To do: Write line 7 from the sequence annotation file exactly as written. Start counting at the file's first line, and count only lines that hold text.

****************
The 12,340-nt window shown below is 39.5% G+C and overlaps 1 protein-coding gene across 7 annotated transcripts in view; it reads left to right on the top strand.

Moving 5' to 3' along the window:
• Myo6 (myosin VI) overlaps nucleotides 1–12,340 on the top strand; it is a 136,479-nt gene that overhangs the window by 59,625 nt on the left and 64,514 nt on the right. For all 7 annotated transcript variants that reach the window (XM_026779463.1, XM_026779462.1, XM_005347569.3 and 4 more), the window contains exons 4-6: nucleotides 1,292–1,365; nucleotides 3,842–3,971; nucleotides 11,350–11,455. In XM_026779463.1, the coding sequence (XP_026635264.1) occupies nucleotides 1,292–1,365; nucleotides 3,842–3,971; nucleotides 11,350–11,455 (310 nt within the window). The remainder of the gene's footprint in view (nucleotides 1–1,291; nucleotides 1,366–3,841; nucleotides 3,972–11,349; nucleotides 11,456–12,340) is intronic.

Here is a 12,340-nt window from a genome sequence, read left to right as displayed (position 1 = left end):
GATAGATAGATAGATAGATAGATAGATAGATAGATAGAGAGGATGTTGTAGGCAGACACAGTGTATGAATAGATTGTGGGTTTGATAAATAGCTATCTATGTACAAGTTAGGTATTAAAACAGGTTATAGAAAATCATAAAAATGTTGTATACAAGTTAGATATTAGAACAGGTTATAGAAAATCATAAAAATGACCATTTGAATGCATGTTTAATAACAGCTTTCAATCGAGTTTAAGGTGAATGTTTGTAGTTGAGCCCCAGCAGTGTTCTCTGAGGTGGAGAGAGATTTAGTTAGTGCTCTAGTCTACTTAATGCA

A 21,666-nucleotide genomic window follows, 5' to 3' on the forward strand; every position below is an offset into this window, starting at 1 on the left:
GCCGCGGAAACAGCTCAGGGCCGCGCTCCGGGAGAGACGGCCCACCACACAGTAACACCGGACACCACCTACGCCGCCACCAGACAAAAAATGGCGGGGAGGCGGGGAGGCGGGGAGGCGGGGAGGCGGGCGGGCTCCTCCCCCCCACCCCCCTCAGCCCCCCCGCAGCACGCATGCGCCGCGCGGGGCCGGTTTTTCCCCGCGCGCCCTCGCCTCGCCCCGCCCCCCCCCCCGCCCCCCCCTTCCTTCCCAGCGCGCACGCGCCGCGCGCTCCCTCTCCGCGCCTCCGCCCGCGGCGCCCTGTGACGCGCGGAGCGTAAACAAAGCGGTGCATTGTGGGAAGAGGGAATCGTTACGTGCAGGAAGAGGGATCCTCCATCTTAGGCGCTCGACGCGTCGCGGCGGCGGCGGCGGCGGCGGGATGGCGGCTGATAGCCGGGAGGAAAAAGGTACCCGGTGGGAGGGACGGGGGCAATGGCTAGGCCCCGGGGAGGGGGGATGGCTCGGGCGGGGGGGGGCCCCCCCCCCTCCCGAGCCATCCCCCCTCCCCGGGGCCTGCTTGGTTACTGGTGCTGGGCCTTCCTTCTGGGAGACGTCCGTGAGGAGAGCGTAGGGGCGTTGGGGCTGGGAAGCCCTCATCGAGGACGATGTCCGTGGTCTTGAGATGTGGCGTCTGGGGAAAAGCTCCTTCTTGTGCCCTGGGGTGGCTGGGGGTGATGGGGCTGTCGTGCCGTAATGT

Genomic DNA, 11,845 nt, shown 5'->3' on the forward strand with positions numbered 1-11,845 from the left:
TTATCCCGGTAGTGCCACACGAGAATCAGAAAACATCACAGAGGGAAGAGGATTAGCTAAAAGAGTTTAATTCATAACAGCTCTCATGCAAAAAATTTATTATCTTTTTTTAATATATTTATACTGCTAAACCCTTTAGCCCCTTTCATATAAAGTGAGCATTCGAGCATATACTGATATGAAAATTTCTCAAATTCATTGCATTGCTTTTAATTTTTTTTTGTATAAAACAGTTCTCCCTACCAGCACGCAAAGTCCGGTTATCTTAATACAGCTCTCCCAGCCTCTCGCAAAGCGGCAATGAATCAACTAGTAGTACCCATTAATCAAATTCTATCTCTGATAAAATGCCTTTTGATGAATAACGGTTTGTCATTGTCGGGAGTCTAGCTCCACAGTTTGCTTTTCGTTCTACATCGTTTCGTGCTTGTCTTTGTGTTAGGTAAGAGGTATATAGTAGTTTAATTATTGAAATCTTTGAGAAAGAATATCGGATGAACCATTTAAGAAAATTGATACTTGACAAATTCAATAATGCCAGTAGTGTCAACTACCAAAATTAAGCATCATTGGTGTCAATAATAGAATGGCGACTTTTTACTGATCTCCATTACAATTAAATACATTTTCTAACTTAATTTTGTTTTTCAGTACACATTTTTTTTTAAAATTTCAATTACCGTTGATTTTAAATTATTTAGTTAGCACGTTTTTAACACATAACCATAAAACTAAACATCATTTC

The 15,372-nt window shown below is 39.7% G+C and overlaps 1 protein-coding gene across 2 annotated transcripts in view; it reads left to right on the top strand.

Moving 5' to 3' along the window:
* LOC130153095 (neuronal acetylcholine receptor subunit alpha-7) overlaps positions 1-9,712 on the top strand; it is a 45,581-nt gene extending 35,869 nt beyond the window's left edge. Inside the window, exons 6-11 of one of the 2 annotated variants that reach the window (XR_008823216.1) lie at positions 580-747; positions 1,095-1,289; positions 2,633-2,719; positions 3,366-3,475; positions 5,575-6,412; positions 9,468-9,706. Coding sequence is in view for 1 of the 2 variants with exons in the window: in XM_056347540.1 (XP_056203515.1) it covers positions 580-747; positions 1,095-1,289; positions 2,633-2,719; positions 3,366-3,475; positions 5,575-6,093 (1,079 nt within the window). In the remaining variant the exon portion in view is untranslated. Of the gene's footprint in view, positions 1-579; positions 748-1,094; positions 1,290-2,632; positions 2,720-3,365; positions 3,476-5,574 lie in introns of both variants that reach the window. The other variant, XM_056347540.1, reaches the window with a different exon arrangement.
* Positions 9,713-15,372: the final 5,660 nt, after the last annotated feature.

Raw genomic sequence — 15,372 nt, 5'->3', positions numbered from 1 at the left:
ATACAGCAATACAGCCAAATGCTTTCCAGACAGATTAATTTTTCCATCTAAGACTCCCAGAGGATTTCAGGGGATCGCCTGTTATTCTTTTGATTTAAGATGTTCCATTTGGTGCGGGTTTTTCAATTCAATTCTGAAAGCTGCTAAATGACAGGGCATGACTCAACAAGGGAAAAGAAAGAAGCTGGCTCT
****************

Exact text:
GCCGCGGAAACAGCTCAGGGCCGCGCTCCGGGAGAGACGGCCCACCACACAGTAACACCGGACACCACCTACGCCGCCACCAGACAAAAAATGGCGGGGAGGCGGGGAGGCGGGGAGGCGGGGAGGCGGGCGGGCTCCTCCCCCCCACCCCCCTCAGCCCCCCCGCAGCACGCATGCGCCGCGCGGGGCCGGTTTTTCCCCGCGCGCCCTCGCCTCGCCCCGCCCCCCCCCCCGCCCCCCCCTTCCTTCCCAGCGCGCACGCGCCGCGCGCTCCCTCTCCGCGCCTCCGCCCGCGGCGCCCTGTGACGCGCGGAGCGTAAACAAAGCGGTGCATTGTGGGAAGAGGGAATCGTTACGTGCAGGAAGAGGGATCCTCCATCTTAGGCGCTCGACGCGTCGCGGCGGCGGCGGCGGCGGCGGGATGGCGGCTGATAGCCGGGAGGAAAAAGGTACCCGGTGGGAGGGACGGGGGCAATGGCTAGGCCCCGGGGAGGGGGGATGGCTCGGGCGGGGGGGGGCCCCCCCCCCTCCCGAGCCATCCCCCCTCCCCGGGGCCTGCTTGGTTACTGGTGCTGGGCCTTCCTTCTGGGAGACGTCCGTGAGGAGAGCGTAGGGGCGTTGGGGCTGGGAAGCCCTCATCGAGGACGATGTCCGTGGTCTTGAGATGTGGCGTCTGGGGAAAAGCTCCTTCTTGTGCCCTGGGGTGGCTGGGGGTGATGGGGCTGTCGTGCCGTAATGT